Review Summary: A message for 21st-century America, this album may be considered a modern classic in the years to come.
I turn eighteen in ten days.
I’ve been around for great releases, for modern classics, but never have I been mature enough to care enough about the music world to fully appreciate it in real time. Too young for Is This It
, for Funeral
, for Merriweather
. I was even too young to take in good kid, M.A.A.D. City
, as my freshman self was still too busy trying to be an athlete to develop my music taste. Guess a lot has changed in three years.
Yet, I had gone through my childhood without ever having the experience of discovering an album as everyone else did. I had never been around to be able to witness something that can have such a large impact on its genre, its culture, its audience. I waited as albums by respectable artists came and went with a Best New Music sticker and a small niche praising the glory no one else saw in it. There was nothing that had been dropped by any artist that could impact all listeners.
To Pimp a Butterfly
has a message that is reflected by the current state of the nation, and can reverberate for years to come. It is a manifesto of racial tension in the 21st century, in a country where we consider our civil rights movement a success, even though so much still remains the same. The themes of violence and hatred towards and within black culture maintains its presence throughout, and when Kendrick brusquely questions the listener on “The Blacker the Berry”, “You hate me, don’t you" / You hate my people, your plan is to terminate my culture,” there is no sense of braggadocio or masculinity that has so often impeded modern-day rappers. What Kendrick is speaking on To Pimp a Butterfly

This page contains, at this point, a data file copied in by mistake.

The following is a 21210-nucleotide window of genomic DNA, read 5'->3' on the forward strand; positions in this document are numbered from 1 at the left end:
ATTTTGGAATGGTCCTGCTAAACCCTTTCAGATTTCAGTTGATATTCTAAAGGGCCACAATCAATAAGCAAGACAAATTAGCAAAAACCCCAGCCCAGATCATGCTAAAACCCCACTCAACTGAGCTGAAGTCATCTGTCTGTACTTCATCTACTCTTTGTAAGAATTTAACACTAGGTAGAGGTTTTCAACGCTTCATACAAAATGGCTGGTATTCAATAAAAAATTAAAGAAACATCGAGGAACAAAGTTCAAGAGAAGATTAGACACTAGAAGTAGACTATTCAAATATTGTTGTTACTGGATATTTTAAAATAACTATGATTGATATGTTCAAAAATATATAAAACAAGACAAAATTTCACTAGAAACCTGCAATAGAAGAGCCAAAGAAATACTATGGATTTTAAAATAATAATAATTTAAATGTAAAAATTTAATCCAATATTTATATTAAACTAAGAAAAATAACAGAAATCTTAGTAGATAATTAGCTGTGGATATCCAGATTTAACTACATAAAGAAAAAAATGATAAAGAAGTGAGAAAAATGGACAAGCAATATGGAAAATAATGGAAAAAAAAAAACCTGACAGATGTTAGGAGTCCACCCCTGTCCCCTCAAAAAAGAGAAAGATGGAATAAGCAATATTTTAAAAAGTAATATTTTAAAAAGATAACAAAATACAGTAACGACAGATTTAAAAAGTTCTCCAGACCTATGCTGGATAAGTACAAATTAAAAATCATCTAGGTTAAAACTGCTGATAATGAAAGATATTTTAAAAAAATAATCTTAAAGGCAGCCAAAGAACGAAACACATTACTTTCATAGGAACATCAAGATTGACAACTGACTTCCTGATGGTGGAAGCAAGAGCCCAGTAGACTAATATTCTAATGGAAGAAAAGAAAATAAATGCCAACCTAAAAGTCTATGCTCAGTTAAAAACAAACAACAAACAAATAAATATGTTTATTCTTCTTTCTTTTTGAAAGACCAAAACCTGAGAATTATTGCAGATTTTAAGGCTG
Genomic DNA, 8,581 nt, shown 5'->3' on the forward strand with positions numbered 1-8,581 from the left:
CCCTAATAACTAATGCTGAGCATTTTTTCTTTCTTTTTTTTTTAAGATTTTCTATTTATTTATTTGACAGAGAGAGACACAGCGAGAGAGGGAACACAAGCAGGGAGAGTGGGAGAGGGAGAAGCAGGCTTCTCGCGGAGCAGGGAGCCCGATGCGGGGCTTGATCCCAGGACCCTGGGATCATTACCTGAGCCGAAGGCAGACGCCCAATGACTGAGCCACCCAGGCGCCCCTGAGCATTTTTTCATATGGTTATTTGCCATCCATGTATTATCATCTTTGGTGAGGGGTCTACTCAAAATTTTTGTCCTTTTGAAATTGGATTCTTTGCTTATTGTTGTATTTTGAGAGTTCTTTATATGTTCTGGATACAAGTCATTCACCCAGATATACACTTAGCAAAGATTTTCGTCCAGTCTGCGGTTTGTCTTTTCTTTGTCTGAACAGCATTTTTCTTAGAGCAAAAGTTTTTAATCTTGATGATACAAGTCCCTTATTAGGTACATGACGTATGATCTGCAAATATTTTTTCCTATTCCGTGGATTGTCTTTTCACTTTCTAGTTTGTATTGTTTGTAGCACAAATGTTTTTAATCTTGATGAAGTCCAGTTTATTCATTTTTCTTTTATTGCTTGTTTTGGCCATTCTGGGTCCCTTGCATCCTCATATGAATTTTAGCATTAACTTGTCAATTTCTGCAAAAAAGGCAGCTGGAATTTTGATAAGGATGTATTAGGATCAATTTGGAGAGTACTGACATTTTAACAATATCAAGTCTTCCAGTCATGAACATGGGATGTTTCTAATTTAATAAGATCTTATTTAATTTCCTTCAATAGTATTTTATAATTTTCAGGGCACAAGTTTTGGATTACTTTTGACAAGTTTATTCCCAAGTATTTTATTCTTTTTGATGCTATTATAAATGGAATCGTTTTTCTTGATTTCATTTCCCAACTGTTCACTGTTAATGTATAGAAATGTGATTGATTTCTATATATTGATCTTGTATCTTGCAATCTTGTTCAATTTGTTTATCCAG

is nothing but a harsh truth about afrocentrism in a continuously opposing world.
This message itself is built upon jazzy, soulful instrumentals that call back to A Tribe Called Quest without necessarily paying homage to it, with a harsh G-funk spin to further create its own unique sound. There isn’t any “banger” on here, and there doesn’t need to be. Thundercat provides fire basslines as usual across each track, horns spill out of every crevice, and the subtle crackling of vinyl can be heard throughout, providing a grimy, dark atmosphere with which Kendrick can feed his message through. Even “i” is bookended by what sounds like a fight breaking out between a live audience during the song, and Kendrick speaking over the crowd and eventually breaking out into an acapella rhyme as the crowd noise eventually fades. It’s one of a few climaxes on what was already an extremely emotional and powerful album.
I turn eighteen in ten days, and while that may not be a lot of time, at least I can say I witnessed something that may be considered a modern classic in the years to come while I was still growing up. This is a message for 21st-century America, a manifesto for black culture and the opposition they will undoubtedly continue to face in the decades to come. Should we listen, it can be a wake-up call for an oblivious nation. Should we listen, it can be a signal that we can and need to continue to change our culture towards equality for all.
Should we listen, Kendrick can be the voice that helps guide us there.